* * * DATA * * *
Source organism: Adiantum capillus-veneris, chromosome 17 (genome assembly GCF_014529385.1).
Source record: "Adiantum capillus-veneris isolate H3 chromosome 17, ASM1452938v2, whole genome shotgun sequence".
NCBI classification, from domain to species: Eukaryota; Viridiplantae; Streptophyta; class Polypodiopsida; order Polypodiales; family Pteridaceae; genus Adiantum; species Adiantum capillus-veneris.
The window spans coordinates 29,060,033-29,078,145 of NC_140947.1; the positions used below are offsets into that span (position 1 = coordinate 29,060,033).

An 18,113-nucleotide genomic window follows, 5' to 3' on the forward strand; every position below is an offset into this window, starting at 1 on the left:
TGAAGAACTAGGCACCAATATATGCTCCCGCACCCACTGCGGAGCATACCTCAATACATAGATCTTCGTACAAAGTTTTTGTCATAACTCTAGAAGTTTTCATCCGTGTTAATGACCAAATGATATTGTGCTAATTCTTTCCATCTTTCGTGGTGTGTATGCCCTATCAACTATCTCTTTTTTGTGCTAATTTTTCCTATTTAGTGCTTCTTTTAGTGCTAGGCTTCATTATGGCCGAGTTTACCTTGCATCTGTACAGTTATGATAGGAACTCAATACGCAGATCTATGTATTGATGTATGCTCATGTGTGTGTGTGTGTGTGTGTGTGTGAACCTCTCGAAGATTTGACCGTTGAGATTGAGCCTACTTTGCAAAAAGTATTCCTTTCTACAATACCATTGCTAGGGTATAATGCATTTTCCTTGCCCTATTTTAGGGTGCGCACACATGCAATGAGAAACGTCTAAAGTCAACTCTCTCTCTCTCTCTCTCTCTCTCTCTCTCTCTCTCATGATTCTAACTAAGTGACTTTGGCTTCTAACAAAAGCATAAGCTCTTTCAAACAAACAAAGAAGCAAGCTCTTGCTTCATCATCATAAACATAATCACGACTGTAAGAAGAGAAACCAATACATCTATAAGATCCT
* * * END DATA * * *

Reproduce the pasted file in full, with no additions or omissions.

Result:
Source organism: Adiantum capillus-veneris, chromosome 17 (genome assembly GCF_014529385.1).
Source record: "Adiantum capillus-veneris isolate H3 chromosome 17, ASM1452938v2, whole genome shotgun sequence".
NCBI classification, from domain to species: Eukaryota; Viridiplantae; Streptophyta; class Polypodiopsida; order Polypodiales; family Pteridaceae; genus Adiantum; species Adiantum capillus-veneris.
The window spans coordinates 29,060,033-29,078,145 of NC_140947.1; the positions used below are offsets into that span (position 1 = coordinate 29,060,033).

An 18,113-nucleotide genomic window follows, 5' to 3' on the forward strand; every position below is an offset into this window, starting at 1 on the left:
TGAAGAACTAGGCACCAATATATGCTCCCGCACCCACTGCGGAGCATACCTCAATACATAGATCTTCGTACAAAGTTTTTGTCATAACTCTAGAAGTTTTCATCCGTGTTAATGACCAAATGATATTGTGCTAATTCTTTCCATCTTTCGTGGTGTGTATGCCCTATCAACTATCTCTTTTTTGTGCTAATTTTTCCTATTTAGTGCTTCTTTTAGTGCTAGGCTTCATTATGGCCGAGTTTACCTTGCATCTGTACAGTTATGATAGGAACTCAATACGCAGATCTATGTATTGATGTATGCTCATGTGTGTGTGTGTGTGTGTGTGTGTGAACCTCTCGAAGATTTGACCGTTGAGATTGAGCCTACTTTGCAAAAAGTATTCCTTTCTACAATACCATTGCTAGGGTATAATGCATTTTCCTTGCCCTATTTTAGGGTGCGCACACATGCAATGAGAAACGTCTAAAGTCAACTCTCTCTCTCTCTCTCTCTCTCTCTCTCTCTCTCTCATGATTCTAACTAAGTGACTTTGGCTTCTAACAAAAGCATAAGCTCTTTCAAACAAACAAAGAAGCAAGCTCTTGCTTCATCATCATAAACATAATCACGACTGTAAGAAGAGAAACCAATACATCTATAAGATCCT